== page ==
The Temple of Olympian Zeus in Athens

The violet-crowned city of Athens counts thousands of years of age, carrying a world of history and culture on its shoulders, two elements that are evident in the fascinating archaeological sites that dominate the city’s most central spots.

One of those archaeological sites is the Temple of Olympian Zeus,  one of the most significant remnants of antiquity that decorates the city center and can be admired from afar by both locals and visitors strolling the streets of the Greek capital. 

However, what will you see if you get close to the Temple of Olympian Zeus? 

The location

Temple of the Olympian Zeus - credits: Skacel/Shutterstock

The temple of Olympian Zeus is located approximately 500 m south-east of the Acropolis and the Acropolis Museum,  and about 700 m south of the center of Athens, Syntagma Square. It was built to be the largest temple in ancient Greece and succeeded in its goal. 

Being the largest temple during the Hellenistic years and the years of the Roman empire, its construction began in the sixth century BC, specifically in 515 BC, by Peisistratus' grandson, Peisistratus the Younger.

The construction of the Olympian Zeus Temple

Temple of Olympian Zeus - credits: pexels.com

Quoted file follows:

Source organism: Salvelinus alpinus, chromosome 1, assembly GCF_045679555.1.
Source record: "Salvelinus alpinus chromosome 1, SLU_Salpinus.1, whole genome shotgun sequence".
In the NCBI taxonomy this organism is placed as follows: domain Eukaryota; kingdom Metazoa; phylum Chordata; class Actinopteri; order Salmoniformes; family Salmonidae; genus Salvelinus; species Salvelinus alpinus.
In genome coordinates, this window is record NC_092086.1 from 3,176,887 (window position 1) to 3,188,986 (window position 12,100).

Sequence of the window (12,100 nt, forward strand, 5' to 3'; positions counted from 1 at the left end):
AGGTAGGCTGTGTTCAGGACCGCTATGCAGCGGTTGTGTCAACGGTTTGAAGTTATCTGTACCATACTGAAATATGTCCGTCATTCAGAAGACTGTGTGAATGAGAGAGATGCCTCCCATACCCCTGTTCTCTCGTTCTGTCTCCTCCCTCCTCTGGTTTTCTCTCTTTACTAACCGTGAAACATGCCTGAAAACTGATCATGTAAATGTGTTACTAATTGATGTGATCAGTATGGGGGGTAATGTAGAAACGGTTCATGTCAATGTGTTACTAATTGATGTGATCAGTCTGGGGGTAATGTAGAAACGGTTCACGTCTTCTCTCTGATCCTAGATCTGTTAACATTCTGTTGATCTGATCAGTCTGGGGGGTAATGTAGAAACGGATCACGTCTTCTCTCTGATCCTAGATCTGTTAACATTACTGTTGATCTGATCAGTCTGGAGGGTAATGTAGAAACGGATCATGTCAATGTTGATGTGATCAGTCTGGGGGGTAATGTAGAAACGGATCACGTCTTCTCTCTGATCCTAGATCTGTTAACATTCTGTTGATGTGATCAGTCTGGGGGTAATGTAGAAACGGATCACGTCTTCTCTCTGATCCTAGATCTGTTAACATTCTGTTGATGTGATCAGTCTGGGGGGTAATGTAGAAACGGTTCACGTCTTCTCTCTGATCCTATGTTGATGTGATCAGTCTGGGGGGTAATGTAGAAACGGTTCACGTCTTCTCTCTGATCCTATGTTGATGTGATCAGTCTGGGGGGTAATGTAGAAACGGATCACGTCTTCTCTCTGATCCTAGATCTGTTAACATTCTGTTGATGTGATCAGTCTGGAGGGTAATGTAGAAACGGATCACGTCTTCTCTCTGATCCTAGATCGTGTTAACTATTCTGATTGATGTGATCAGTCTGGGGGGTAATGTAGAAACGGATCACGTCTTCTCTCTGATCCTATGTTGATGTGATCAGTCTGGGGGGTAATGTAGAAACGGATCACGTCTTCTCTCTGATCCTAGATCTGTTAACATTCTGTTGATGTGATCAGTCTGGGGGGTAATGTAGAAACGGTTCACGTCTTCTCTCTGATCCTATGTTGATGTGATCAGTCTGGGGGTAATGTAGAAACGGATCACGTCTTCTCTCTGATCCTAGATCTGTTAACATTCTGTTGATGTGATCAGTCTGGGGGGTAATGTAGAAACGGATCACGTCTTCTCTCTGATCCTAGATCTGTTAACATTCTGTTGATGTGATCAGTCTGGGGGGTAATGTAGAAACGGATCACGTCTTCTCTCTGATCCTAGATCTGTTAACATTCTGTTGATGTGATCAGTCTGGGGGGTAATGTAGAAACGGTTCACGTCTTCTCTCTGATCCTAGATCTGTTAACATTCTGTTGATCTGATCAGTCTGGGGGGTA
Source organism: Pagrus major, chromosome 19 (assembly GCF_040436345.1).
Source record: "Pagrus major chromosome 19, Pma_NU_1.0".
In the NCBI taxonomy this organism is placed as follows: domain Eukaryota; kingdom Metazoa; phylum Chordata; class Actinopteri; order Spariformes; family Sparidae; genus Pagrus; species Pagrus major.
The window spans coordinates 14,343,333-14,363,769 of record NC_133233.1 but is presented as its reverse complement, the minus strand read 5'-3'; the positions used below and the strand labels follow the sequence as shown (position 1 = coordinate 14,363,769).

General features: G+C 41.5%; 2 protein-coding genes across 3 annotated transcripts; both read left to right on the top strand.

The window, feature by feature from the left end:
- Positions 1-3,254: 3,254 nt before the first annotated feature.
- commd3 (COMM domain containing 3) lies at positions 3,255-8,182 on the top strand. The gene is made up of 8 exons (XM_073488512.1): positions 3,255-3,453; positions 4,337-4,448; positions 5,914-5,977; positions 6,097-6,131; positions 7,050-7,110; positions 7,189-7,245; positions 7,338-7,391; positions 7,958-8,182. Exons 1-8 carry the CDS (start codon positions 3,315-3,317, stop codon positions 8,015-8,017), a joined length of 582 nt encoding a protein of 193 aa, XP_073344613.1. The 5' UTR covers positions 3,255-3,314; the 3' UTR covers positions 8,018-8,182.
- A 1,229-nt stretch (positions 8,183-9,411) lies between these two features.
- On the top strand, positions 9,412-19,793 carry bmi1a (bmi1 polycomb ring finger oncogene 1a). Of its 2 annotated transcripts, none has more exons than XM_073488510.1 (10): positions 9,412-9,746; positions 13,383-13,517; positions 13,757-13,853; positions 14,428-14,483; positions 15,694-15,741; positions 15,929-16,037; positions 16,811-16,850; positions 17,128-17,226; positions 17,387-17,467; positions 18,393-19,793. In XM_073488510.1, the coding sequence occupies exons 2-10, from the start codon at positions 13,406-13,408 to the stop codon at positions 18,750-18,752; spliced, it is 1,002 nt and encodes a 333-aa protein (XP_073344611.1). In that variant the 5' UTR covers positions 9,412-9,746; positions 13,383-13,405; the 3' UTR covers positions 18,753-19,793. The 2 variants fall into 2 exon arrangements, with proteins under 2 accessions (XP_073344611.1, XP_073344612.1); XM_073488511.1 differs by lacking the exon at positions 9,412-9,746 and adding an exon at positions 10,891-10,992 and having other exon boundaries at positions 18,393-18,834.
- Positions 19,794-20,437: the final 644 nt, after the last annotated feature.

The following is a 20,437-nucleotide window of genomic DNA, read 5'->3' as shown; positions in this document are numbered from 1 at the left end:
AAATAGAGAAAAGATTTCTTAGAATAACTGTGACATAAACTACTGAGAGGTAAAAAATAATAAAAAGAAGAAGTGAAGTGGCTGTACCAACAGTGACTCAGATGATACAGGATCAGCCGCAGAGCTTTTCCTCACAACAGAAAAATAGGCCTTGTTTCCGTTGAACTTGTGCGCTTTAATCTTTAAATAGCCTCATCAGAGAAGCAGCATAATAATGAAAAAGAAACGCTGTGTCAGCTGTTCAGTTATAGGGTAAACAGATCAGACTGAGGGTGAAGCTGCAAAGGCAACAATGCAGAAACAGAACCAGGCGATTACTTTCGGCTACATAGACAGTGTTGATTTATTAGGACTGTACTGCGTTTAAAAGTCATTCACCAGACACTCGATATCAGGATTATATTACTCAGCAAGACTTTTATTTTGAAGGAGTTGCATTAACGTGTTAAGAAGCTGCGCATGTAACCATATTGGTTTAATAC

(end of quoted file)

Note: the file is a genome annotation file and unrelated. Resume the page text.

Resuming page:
According to Aristotle, Peisistratus decided to construct the famous Temple of Olympian Zeus following the well-known tactics of many other tyrants, who tried to please the crowds and gain popularity to avoid having the citizens rebel against the harsh government.

In a contradictory theory, however, supported by ancient Greek traveler Pausanias, the Temple of Olympian Zeus was founded by Deucalion, the ancestor of the Greeks, to honor Olympian Zeus, who saved him from a flood.

An Acropolis, the new Acropolis Museum, and Temple of the Olympian Zeus tour

When the tyranny of Peisistratus was overthrown, the project was halved, but a huge amount of building material had already been collected. Part of this material was used 30 later in the construction of the Themistocleian Wall.

Many tried to continue the erection of the temple. 300 later, in 174 BC, Antiochus IV, the eminent king of Syria, sought to continue the work of Peisistratus using Roman emperor Cossutius as the architect.